Rural women raise school bus concerns

Rural Women New Zealand
Alex Eagles-Tully

The safety of students travelling to and from school is one of the most critical issues facing rural school communities.


Rural Women New Zealand is working with the New Zealand Transport Agency - Waka Kotahi - to improve rural school bus safety and wants to hear of any concerns rural parents may have.


RWNZ is particularly worried that many drivers are failing to observe the speed restriction for passing a school bus that has stopped to pick children up on the way to school or drop them back home. This is especially a problem in areas where the road speed is 100km/h.


When passing a school bus, vehicles are required by law to limit their speed to 20km/h. This limit applies even if the school bus has stopped on the opposite side of the road to your direction of travel.


Mary McTavish, RWNZ Region 5 Leader says, for many years, RWNZ has been requesting signs on school buses warning passing drivers to travel at 20km/h if the bus is stationary.


“We have also been asking for all school buses in rural areas to have flashing lights activated by the driver when the bus is slowing to drop off or pick up children,” Mary says.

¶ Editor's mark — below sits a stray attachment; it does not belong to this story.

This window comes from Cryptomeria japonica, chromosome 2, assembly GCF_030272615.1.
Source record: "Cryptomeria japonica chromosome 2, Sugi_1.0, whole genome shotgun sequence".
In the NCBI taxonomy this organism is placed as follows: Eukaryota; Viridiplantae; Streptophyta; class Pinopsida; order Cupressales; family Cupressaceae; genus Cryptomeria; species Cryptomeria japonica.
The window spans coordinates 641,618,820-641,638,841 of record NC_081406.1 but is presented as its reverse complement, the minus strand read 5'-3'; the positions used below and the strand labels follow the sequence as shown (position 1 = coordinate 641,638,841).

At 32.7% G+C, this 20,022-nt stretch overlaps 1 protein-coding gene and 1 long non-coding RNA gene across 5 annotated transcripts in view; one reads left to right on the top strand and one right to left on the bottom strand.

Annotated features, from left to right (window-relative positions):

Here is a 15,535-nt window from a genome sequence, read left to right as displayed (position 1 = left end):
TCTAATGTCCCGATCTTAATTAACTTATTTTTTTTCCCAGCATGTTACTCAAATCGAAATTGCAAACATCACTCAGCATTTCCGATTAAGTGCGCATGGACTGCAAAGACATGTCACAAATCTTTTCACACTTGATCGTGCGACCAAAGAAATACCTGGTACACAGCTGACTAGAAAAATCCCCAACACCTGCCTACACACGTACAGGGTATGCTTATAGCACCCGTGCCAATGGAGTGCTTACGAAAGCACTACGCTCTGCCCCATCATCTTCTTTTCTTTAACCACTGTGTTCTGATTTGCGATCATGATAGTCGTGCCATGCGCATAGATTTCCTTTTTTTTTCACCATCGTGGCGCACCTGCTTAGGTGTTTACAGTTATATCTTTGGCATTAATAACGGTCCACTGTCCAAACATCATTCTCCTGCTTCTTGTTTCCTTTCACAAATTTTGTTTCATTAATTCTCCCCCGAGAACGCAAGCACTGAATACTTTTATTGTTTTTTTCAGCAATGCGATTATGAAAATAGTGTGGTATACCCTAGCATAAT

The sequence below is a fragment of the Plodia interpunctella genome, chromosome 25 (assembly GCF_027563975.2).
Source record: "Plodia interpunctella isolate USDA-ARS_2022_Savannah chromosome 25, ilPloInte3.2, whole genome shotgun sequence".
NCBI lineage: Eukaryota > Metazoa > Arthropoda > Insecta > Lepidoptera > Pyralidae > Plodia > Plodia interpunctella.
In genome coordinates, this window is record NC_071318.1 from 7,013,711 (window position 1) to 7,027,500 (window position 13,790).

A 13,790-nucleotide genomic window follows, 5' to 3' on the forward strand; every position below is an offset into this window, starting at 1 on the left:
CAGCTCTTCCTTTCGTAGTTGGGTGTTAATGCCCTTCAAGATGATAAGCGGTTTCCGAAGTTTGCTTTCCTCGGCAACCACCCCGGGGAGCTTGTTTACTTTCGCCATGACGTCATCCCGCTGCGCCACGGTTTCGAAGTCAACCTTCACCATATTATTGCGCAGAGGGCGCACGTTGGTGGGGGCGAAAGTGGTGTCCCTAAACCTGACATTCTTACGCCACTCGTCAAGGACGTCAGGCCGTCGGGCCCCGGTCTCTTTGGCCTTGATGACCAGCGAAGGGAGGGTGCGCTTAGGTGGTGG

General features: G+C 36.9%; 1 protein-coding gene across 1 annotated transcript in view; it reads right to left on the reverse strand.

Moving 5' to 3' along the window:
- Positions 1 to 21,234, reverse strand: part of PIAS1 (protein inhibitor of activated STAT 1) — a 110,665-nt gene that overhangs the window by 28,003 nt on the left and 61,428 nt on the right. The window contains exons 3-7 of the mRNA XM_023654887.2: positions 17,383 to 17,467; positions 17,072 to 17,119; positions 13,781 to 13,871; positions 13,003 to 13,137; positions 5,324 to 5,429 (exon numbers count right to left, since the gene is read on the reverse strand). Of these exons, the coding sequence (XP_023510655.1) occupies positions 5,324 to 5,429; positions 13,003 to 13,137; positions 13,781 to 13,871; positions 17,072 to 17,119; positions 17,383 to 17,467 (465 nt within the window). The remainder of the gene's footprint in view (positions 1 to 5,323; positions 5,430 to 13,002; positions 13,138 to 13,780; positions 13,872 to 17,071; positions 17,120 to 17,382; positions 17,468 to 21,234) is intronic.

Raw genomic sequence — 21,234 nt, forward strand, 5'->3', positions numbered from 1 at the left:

Such flashing signs on school buses warning of the legal passing speed have been trialled, yet national usage has not been made mandatory.


For some time, RWNZ has raised concerns that the safety of children travelling by bus is further compromised by busy rural roads frequented by large vehicles such as logging trucks and milk tankers.


The organisation has also questioned the inconsistent quality and irregular maintenance of rural roads. When combined with inappropriate speeds, poor signage and a diverse range of road users, these issues can lead to serious injuries and fatalities in rural regions.


The 2020 Waka Kotahi Safer Journeys for Schools: guidelines for school communities identified unsafe bus stopping locations and students walking from drop-off points to their homes as a problem, especially for rural schools.

“Most of our rural roads do not have the luxury of footpaths and areas where a school bus can actually pull off the road are few and far between,” Mary says.


Other issues raised by RWNZ include students having to stand due to a lack of seating and whether there should be safety belts on school buses, particularly when the bus is travelling on the open road.

In order to pass them on to Waka Kotahi for inclusion in the project, RWNZ is calling on all rural residents to send in any experiences they may have regarding these issues to


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